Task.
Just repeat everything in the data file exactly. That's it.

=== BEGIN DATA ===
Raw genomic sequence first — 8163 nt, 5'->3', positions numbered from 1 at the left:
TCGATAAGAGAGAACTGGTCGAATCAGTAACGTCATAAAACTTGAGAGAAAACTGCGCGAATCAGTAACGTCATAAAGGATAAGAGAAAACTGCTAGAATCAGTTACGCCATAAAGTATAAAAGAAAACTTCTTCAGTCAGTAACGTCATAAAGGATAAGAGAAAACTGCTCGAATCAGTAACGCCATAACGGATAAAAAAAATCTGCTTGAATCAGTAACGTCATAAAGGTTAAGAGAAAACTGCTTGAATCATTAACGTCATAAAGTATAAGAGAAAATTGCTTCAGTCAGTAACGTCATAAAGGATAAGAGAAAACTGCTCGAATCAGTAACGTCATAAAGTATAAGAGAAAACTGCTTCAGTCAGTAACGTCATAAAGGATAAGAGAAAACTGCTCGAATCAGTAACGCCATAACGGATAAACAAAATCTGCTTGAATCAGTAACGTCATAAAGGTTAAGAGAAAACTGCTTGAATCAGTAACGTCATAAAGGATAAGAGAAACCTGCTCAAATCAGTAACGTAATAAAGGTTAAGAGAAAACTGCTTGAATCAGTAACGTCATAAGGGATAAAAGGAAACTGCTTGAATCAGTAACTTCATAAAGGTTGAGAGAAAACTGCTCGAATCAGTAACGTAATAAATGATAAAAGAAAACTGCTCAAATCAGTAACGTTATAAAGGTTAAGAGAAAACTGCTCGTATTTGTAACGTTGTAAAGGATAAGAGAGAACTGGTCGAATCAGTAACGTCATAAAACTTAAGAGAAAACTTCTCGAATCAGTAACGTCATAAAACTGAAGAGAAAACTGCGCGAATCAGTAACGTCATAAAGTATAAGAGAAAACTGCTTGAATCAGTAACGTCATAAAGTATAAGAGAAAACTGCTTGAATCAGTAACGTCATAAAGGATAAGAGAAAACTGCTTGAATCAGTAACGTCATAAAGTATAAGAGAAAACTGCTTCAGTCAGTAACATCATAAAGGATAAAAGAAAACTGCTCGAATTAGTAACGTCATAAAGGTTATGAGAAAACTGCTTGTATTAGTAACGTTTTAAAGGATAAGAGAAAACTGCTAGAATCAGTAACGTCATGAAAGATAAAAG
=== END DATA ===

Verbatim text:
Raw genomic sequence first — 8163 nt, 5'->3', positions numbered from 1 at the left:
TCGATAAGAGAGAACTGGTCGAATCAGTAACGTCATAAAACTTGAGAGAAAACTGCGCGAATCAGTAACGTCATAAAGGATAAGAGAAAACTGCTAGAATCAGTTACGCCATAAAGTATAAAAGAAAACTTCTTCAGTCAGTAACGTCATAAAGGATAAGAGAAAACTGCTCGAATCAGTAACGCCATAACGGATAAAAAAAATCTGCTTGAATCAGTAACGTCATAAAGGTTAAGAGAAAACTGCTTGAATCATTAACGTCATAAAGTATAAGAGAAAATTGCTTCAGTCAGTAACGTCATAAAGGATAAGAGAAAACTGCTCGAATCAGTAACGTCATAAAGTATAAGAGAAAACTGCTTCAGTCAGTAACGTCATAAAGGATAAGAGAAAACTGCTCGAATCAGTAACGCCATAACGGATAAACAAAATCTGCTTGAATCAGTAACGTCATAAAGGTTAAGAGAAAACTGCTTGAATCAGTAACGTCATAAAGGATAAGAGAAACCTGCTCAAATCAGTAACGTAATAAAGGTTAAGAGAAAACTGCTTGAATCAGTAACGTCATAAGGGATAAAAGGAAACTGCTTGAATCAGTAACTTCATAAAGGTTGAGAGAAAACTGCTCGAATCAGTAACGTAATAAATGATAAAAGAAAACTGCTCAAATCAGTAACGTTATAAAGGTTAAGAGAAAACTGCTCGTATTTGTAACGTTGTAAAGGATAAGAGAGAACTGGTCGAATCAGTAACGTCATAAAACTTAAGAGAAAACTTCTCGAATCAGTAACGTCATAAAACTGAAGAGAAAACTGCGCGAATCAGTAACGTCATAAAGTATAAGAGAAAACTGCTTGAATCAGTAACGTCATAAAGTATAAGAGAAAACTGCTTGAATCAGTAACGTCATAAAGGATAAGAGAAAACTGCTTGAATCAGTAACGTCATAAAGTATAAGAGAAAACTGCTTCAGTCAGTAACATCATAAAGGATAAAAGAAAACTGCTCGAATTAGTAACGTCATAAAGGTTATGAGAAAACTGCTTGTATTAGTAACGTTTTAAAGGATAAGAGAAAACTGCTAGAATCAGTAACGTCATGAAAGATAAAAG